A non-foodie introduction to cooking under vacuum
Sous vide cooking is catching fire. If you haven’t heard that term, you might not be a foodie—but in my book, being a foodie isn’t necessarily a compliment. Foodies are flavor-seekers and I’m in that tribe too, but you’re probably reading this because the label “locavore” might describe you more accurately. So why should us locavores embrace this trendy technique?
“Sous vide” is French for “under vacuum,” referring to cooking food in vacuum-sealed bags in a temperature-controlled water bath, a method made popular by French chefs starting in the 1970s.
Sous vide cooking is all about control. It is the most precise cooking technique available to the home cook. Much has been written about the textures and flavors that are impossible to achieve via traditional cooking techniques such as braising, roasting, sautéing and so on. But here we want to look at another angle.
How can this New Age cooking technique, now approachable and available to the masses, help us be more supportive of local agriculture? Can a cooking technique help us stretch our food dollars further while helping our ranchers move less desirable cuts?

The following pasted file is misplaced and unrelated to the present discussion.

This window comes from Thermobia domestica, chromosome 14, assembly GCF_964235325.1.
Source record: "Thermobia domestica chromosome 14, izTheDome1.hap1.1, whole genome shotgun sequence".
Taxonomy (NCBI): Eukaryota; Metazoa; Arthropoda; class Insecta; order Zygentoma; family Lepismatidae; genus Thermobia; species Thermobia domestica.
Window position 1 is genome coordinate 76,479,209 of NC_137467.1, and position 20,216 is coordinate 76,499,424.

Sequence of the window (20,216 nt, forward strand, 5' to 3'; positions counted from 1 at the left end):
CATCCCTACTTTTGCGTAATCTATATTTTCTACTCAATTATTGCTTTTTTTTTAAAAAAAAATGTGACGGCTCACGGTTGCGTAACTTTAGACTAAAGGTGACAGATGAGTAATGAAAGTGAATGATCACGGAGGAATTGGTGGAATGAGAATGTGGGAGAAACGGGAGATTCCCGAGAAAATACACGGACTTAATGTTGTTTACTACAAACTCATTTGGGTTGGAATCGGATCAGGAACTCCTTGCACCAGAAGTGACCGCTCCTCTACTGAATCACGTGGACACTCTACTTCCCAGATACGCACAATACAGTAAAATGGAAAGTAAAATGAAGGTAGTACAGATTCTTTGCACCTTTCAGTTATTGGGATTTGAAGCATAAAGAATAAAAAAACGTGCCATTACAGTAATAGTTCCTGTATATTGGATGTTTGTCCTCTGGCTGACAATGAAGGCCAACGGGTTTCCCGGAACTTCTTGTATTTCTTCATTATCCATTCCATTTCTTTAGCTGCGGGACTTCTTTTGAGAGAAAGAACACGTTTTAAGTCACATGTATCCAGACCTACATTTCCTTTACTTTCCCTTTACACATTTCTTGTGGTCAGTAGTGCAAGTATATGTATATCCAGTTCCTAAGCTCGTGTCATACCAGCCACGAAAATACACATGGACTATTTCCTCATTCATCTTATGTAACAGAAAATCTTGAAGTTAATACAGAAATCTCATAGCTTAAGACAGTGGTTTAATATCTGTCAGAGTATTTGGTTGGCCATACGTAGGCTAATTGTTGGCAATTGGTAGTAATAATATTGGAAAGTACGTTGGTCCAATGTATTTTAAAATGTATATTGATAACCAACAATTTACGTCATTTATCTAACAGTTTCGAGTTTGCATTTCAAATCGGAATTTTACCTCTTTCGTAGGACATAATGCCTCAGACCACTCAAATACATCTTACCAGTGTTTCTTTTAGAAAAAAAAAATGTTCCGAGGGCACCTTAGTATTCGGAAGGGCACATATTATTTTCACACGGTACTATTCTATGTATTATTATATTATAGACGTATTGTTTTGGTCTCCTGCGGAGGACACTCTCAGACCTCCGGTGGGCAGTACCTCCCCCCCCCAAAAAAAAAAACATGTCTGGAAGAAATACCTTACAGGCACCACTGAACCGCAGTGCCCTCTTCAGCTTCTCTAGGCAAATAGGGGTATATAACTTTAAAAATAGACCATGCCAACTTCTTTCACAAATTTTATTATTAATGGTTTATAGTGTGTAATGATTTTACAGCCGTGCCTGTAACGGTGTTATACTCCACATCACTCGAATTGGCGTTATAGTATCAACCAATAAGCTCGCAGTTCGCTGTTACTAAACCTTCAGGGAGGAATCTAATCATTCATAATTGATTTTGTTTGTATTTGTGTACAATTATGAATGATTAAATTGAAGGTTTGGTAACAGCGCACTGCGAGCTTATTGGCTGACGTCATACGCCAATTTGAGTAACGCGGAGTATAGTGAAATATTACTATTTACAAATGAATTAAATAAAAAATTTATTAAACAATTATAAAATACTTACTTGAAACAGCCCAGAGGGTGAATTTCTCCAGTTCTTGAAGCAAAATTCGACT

Whether you’re a foodie or not, a sous vide pro or a diehard follower of Grandma’s recipes, I’m here to tell you it can.
With barbecue season upon us, many of our local Oklahoma ranchers are stocked for backyard warriors to start buying up rib eyes, T-bones, filets and ground beef for burgers. But what does the mad rush to fire up grills leave in these ranchers’ freezers?
Round of eye, chuck roast, pot roast—ever heard of those cuts kissing the live fire? (Side note: The opposite of this can be true in the winter months)
With sous vide in your life, these cuts not only can be obtained to help support a local rancher, they can help your food budget and also support your bid to be enshrined in the backyard barbecue hall of fame.
You can get into the sous vide game with an Immersion Circulator for 69 bucks at your nearest wholesale club or by purchasing online. Let’s start with one lesson on how to take a tough, lean roast cut and turn it into tender steaks.